If you need high performance and detailed control, maybe you should write what you're doing in C or C++. Not all languages are good for all things.
Edited to add: A single language is not going to be good for all things. If you add up all the useful features in all the good programming languages, you're going to get a really big mess, far worse than C++, even if you can avoid inconsistency.
Features aren't free. If a language has a feature, people are likely to use it. You won't be able to learn C# well enough without learning the new C# manual memory management routines. Compiler teams are going to implement it, at the cost of other compiler features that are useful. The language is likely to become difficult to parse like C or C++, and that leads to slow compilation. (As a C++ guy, I'm always amazed when I compile one of our C# projects. Compilation seems almost instantaneous.)
Features conflict with each other, sometimes in unexpected ways. C90 can't do as well as Fortran at matrix calculations, since the possibility that C pointers are aliased prevents some optimizations. If you allow pointer arithmetic in a language, you have to accept its consequences.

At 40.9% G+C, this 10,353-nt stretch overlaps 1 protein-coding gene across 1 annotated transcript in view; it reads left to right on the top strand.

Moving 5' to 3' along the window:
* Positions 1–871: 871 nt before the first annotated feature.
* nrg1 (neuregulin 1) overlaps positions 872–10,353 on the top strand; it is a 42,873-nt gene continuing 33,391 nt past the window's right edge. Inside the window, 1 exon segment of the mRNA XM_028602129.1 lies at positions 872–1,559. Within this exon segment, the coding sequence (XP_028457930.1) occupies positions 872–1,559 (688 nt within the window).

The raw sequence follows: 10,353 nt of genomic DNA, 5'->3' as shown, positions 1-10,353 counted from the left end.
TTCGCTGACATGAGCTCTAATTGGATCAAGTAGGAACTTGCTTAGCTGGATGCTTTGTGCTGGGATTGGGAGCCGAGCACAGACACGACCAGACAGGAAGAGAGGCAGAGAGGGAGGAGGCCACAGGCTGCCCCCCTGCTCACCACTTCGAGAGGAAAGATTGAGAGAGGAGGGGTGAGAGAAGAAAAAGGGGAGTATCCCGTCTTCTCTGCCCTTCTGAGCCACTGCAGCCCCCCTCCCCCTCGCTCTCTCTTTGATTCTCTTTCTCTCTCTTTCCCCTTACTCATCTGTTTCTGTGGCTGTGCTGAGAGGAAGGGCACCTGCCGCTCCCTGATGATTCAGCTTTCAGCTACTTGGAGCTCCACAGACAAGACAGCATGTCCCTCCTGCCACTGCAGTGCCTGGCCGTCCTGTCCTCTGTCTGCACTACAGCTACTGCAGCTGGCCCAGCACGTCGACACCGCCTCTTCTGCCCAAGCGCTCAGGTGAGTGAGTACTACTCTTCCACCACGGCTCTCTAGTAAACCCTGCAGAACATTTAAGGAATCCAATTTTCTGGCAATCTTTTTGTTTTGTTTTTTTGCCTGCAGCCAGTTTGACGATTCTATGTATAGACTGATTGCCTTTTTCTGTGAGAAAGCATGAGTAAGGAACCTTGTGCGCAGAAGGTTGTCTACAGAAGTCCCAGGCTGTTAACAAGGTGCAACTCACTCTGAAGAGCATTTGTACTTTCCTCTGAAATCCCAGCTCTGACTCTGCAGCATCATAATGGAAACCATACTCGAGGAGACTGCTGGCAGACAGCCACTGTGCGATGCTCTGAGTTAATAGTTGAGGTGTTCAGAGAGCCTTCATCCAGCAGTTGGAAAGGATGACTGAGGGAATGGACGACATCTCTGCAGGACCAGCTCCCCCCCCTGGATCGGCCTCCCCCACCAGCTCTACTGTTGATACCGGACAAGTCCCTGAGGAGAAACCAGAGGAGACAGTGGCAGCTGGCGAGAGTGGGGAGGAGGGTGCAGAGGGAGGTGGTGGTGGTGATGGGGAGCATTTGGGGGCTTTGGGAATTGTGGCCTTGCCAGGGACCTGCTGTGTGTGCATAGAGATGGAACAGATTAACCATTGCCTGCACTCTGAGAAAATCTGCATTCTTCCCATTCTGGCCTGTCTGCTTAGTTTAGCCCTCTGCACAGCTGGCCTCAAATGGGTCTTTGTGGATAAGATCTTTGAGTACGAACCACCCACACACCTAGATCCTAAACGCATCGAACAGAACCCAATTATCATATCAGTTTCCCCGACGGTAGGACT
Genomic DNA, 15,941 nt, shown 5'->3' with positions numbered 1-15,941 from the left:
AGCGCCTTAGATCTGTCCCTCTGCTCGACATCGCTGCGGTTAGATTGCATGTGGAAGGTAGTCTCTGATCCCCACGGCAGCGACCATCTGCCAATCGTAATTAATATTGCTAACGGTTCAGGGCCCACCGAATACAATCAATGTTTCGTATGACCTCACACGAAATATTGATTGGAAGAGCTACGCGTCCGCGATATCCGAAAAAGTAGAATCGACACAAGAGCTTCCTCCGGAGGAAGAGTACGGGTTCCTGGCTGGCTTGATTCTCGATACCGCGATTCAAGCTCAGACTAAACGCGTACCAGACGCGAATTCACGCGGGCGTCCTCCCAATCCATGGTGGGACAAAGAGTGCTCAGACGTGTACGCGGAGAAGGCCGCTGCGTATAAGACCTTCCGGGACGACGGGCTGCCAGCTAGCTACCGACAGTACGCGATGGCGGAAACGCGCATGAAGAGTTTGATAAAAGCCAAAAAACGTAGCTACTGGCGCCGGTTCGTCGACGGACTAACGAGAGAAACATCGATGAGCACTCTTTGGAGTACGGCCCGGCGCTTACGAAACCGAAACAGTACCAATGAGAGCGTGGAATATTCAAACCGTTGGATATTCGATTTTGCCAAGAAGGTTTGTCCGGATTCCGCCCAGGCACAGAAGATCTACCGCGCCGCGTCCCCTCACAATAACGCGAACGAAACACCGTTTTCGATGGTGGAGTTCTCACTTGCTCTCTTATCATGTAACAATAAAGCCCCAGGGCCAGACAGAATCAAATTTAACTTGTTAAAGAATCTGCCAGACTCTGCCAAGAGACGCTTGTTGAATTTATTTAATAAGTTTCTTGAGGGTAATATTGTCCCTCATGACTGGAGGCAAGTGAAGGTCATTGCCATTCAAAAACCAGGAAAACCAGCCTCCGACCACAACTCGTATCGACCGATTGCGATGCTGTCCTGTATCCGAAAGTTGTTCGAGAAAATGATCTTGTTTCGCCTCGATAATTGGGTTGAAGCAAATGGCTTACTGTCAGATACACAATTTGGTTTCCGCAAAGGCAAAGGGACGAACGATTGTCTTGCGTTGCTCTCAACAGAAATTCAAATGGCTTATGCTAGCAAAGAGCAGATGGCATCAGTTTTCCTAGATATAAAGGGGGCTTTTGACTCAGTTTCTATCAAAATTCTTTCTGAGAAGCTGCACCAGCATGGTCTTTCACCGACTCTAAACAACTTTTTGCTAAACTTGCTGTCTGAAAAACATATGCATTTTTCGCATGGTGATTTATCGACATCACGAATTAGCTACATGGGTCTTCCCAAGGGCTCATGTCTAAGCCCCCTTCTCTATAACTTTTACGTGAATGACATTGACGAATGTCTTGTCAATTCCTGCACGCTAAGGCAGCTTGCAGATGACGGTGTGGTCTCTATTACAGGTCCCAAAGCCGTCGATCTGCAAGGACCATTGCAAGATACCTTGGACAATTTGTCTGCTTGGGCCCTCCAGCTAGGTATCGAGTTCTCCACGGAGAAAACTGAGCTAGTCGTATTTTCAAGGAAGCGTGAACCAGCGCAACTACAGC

You're suggesting a C# extension to allow manual memory management, and in a few cases that would be useful. That would mean that memory would have to be allocated in separate ways, and there would have to be a way to tell manually managed memory from automatically managed memory. Suddenly, you've complicated memory management, there's more chance for a programmer to screw up, and the memory manager itself is more complicated. You're gaining a little performance that matters in a few cases in exchange for more complication and slower memory management in all cases.
It may be that at some time we'll have a programming language that's good for almost all purposes, from scripting to number crunching, but there's nothing popular that's anywhere near that. In the meantime, we have to be willing to accept the limitations of using only one language, or the challenge of learning several and switching between them.